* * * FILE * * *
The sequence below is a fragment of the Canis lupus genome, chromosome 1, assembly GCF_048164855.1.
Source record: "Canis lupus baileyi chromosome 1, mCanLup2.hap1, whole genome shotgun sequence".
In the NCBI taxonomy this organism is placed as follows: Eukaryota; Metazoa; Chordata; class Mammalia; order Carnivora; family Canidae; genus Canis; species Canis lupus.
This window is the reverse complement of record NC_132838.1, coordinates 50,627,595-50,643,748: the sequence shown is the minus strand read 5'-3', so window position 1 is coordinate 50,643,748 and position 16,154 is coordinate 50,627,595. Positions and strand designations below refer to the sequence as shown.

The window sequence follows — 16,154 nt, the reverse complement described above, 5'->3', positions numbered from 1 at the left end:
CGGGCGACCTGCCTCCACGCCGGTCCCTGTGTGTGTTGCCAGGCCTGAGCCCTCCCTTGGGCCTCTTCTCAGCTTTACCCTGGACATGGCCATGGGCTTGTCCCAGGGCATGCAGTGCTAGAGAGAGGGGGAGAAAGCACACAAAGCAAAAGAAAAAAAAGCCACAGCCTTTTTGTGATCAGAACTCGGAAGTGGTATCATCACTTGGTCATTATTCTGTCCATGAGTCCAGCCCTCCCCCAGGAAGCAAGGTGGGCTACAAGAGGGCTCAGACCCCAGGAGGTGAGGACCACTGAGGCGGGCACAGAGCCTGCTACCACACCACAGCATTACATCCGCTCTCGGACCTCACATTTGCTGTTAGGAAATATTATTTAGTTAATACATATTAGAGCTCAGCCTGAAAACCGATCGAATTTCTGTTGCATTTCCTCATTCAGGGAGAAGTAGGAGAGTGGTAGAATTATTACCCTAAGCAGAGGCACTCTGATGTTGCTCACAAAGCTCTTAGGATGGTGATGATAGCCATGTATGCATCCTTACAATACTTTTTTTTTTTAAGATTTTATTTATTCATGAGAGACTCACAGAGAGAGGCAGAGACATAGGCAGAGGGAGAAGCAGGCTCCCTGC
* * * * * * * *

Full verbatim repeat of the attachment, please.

The sequence below is a fragment of the Canis lupus genome, chromosome 1, assembly GCF_048164855.1.
Source record: "Canis lupus baileyi chromosome 1, mCanLup2.hap1, whole genome shotgun sequence".
In the NCBI taxonomy this organism is placed as follows: Eukaryota; Metazoa; Chordata; class Mammalia; order Carnivora; family Canidae; genus Canis; species Canis lupus.
This window is the reverse complement of record NC_132838.1, coordinates 50,627,595-50,643,748: the sequence shown is the minus strand read 5'-3', so window position 1 is coordinate 50,643,748 and position 16,154 is coordinate 50,627,595. Positions and strand designations below refer to the sequence as shown.

The window sequence follows — 16,154 nt, the reverse complement described above, 5'->3', positions numbered from 1 at the left end:
CGGGCGACCTGCCTCCACGCCGGTCCCTGTGTGTGTTGCCAGGCCTGAGCCCTCCCTTGGGCCTCTTCTCAGCTTTACCCTGGACATGGCCATGGGCTTGTCCCAGGGCATGCAGTGCTAGAGAGAGGGGGAGAAAGCACACAAAGCAAAAGAAAAAAAAGCCACAGCCTTTTTGTGATCAGAACTCGGAAGTGGTATCATCACTTGGTCATTATTCTGTCCATGAGTCCAGCCCTCCCCCAGGAAGCAAGGTGGGCTACAAGAGGGCTCAGACCCCAGGAGGTGAGGACCACTGAGGCGGGCACAGAGCCTGCTACCACACCACAGCATTACATCCGCTCTCGGACCTCACATTTGCTGTTAGGAAATATTATTTAGTTAATACATATTAGAGCTCAGCCTGAAAACCGATCGAATTTCTGTTGCATTTCCTCATTCAGGGAGAAGTAGGAGAGTGGTAGAATTATTACCCTAAGCAGAGGCACTCTGATGTTGCTCACAAAGCTCTTAGGATGGTGATGATAGCCATGTATGCATCCTTACAATACTTTTTTTTTTTAAGATTTTATTTATTCATGAGAGACTCACAGAGAGAGGCAGAGACATAGGCAGAGGGAGAAGCAGGCTCCCTGC